DIY hack builds Winamp MP3 player you always wanted

The custom build only requires two parts, a whole lot of code, and some configuring to conjure up those good ol’ days of Winamp.

Tim C's DIY project for a standalone Winamp MP3 player
Tim C / Adafruit

All the ‘90s kids rejoice. Adafruit contributor Tim C has put out a way to relive the beautiful simplicity of Winamp wherever you go. The DIY project converts a DIY device called the Adafruit PyPortal into a standalone MP3 player that looks exactly like the beloved retro media player, which was revived recently.

Just look at that clean old-school aesthetic. It really takes you back to a time where curating a music library took a lot more work than just tapping a few buttons on your smartphone. And Tim C even added a way to install skins onto the Winamp MP3 player, because what’s a Winamp player without a custom skin?

Powered by PyPortal — To build the Winamp MP3 player, you need an Adafruit PyPortal and an external speaker. The PyPortal comes in three different sizes, which all have a highly customizable touch screen that can be programmed for news, stocks, weather, cat photos, or in this case, with Winamp. The PyPortal already has a built-in speaker, but considering its small size, you probably should install a larger external speaker with the PyPortal’s plug-in adapter.

To import music into the Winamp MP3 player, you have to copy MP3 files onto a micro SD card. If you want the artist’s name and song title to show up properly, you have to make sure to include it in the MP3 file name. Just like the golden era of downloading MP3s off Kazaa or LimeWire which were both rife with styling discrepancies.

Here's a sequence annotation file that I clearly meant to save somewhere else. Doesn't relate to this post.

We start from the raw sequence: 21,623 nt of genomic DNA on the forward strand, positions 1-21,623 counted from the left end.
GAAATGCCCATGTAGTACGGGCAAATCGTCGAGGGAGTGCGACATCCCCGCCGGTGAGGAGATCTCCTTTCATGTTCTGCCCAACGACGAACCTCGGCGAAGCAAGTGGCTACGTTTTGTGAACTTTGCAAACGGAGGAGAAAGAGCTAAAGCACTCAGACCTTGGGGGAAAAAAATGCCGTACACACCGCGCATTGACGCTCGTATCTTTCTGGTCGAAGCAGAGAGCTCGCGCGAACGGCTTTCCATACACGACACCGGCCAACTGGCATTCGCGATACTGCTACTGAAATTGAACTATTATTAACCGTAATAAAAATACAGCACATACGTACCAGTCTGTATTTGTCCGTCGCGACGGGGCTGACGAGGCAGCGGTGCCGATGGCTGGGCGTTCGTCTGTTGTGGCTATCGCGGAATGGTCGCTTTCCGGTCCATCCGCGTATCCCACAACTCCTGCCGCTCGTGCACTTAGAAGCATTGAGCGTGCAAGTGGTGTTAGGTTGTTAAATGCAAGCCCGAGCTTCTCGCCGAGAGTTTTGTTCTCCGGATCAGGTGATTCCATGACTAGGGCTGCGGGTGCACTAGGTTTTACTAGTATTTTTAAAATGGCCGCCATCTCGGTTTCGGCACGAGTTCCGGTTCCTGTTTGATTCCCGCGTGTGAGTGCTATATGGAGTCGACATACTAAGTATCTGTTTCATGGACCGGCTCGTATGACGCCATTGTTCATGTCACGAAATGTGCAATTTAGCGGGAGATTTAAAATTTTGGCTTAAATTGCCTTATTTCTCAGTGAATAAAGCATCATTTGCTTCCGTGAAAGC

Although it takes a little bit of extra work, Tim C’s Winamp MP3 player can even read the playlists that you have to manually set up and configure as .json files. You can also create several .json playlists and switch between them, renaming the specific one you want to play as “playlist.json.” It’s definitely an annoying step to go through, but hey, if you wanted it easy, you’d probably just stream music from an app.

There’s also a major caveat with the Winamp MP3 player in that it only has basic functions. Looking at a demo posted on YouTube, the top half of the player pauses and resumes the music, while the bottom half of the screen can go to the next or previous tracks. Unfortunately, the middle portion with the equalizer isn’t actually functional.

Fun project — Tim C has put up all the instructions and necessary parts to build out this Winamp MP3 player on the Adafruit site. There’s no denying that there’s some DIY work involved for a pretty basic standalone music player with just three functions, but Tim C also released the code into the public domain, meaning there’s no stopping those of us with coding chops to improve on the interface.

Even though it’s probably way more convenient to just stream music off Spotify or whatever other platform you’re on, Tim C’s contribution seems like a great DIY project for those who want to stay whipping the llama’s ass.